A CULL of wolves has been authorised for the coming 12 months after an increase in attacks on flocks of sheep and goats.
Outgoing Ecology Minister Odile Gauthier signed an order allowing the killing of up to 11 wolves - a rise from last year's quota of six.
Wolves are a protected species and there are thought to be around 200 in France. They have spread into the Vosges in the past year.
Environmental group France Nature Environnement has attacked the decision. Its wolf protection officer Jean-David Abel said that the increase in the population did not warrant a 180% rise in the numbers that could be legally killed.
The government Office National de la Chasse et de la Faune Sauvage wildlife body said that 12 wolves had been found dead in 2011, some killed by hunters or poachers and some by natural causes or accidents.
Mr Abel said the rise was politicians' way of venting the rage of the farming world. It suggests that "destroying wolves is the way to protect flocks. Instead of saying protection first, prevention first, they are signalling an increase in the destruction of a protected species."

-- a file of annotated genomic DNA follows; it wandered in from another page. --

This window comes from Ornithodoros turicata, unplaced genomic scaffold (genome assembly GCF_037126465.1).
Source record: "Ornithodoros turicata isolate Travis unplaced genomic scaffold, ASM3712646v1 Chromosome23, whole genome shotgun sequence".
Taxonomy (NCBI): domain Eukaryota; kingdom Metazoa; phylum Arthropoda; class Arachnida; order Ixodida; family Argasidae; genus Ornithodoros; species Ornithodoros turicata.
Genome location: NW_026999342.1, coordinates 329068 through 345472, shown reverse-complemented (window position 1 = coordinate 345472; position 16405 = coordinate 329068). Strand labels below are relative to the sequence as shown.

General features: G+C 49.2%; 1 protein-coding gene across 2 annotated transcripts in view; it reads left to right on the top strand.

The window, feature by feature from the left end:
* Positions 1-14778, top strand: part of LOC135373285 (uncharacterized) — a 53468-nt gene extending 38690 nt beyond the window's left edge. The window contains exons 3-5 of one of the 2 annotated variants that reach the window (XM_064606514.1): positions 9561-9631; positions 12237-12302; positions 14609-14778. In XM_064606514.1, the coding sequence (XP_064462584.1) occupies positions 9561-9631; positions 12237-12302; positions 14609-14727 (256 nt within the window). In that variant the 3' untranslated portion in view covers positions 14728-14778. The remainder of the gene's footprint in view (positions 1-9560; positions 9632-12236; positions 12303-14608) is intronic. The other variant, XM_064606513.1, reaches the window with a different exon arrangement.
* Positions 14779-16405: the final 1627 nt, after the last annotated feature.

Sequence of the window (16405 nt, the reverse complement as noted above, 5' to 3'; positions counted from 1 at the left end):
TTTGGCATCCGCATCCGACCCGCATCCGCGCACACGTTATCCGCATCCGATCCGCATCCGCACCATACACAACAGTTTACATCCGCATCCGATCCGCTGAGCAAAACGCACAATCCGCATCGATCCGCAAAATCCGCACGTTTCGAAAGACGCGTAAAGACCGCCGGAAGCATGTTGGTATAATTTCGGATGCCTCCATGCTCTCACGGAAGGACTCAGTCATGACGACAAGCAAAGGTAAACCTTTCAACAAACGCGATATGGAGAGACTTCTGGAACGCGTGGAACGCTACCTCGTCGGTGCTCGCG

The cull order applies in 12 departments: Alpes-de-Haute-Provence, Hautes-Alpes, Alpes-Maritimes, Drôme, Isère, Pyrénées-Orientales, Savoie, Haut-Rhin, Haute-Saône, Haute-Savoie, Vosges and Var. Haut-Rhin, Vosges and Haute-Saône have been added to the list since the last order.
Once eight wolves have been killed the order bans any further warning shots to be fired and allows only defensive action.